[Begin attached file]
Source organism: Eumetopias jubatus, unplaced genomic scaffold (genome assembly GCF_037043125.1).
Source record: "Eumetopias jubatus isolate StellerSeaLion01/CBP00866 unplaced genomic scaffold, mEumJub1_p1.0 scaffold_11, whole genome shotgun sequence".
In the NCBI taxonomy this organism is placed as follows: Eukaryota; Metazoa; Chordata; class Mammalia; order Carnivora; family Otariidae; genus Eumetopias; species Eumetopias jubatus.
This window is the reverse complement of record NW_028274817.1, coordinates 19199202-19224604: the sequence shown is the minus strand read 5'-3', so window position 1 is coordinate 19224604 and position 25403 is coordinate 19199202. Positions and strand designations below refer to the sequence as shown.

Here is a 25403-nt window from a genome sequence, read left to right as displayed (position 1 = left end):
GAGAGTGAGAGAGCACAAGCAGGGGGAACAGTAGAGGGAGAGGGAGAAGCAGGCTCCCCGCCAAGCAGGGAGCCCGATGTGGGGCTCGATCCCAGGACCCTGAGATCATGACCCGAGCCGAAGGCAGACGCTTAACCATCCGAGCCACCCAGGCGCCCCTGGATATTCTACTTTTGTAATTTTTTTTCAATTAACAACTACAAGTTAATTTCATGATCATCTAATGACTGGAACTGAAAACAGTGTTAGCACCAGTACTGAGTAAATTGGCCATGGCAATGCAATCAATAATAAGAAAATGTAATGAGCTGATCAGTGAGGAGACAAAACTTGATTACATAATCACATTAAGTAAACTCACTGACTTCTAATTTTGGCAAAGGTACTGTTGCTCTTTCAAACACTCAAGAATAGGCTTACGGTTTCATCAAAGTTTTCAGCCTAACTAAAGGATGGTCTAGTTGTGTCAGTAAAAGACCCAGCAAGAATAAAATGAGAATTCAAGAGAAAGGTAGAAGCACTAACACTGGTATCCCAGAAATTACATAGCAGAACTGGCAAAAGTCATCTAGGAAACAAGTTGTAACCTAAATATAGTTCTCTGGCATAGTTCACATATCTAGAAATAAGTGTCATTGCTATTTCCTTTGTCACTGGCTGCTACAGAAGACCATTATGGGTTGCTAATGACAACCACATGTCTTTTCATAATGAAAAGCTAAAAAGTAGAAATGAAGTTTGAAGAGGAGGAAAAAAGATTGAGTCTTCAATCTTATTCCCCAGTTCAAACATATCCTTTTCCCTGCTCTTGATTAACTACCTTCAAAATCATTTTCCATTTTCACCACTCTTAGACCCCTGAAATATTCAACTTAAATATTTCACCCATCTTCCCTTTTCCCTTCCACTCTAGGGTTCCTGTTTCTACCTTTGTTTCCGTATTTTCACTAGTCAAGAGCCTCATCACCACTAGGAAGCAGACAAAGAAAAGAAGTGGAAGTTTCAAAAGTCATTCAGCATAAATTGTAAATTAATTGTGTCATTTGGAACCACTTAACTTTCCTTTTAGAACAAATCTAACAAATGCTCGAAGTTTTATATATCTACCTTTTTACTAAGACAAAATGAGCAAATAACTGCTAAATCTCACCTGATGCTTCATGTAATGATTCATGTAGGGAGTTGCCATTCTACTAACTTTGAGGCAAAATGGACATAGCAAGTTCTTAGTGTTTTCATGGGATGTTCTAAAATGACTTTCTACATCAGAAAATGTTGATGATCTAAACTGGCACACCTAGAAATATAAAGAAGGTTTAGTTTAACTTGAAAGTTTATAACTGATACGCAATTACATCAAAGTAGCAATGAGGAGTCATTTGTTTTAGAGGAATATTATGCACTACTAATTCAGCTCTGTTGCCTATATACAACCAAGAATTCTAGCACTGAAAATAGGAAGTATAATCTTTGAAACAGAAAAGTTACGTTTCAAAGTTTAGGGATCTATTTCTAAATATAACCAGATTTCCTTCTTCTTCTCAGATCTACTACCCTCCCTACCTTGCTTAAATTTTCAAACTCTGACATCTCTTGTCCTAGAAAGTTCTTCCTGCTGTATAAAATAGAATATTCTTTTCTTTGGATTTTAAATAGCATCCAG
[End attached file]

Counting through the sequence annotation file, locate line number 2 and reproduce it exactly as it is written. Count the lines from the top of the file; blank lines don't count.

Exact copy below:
Source record: "Eumetopias jubatus isolate StellerSeaLion01/CBP00866 unplaced genomic scaffold, mEumJub1_p1.0 scaffold_11, whole genome shotgun sequence".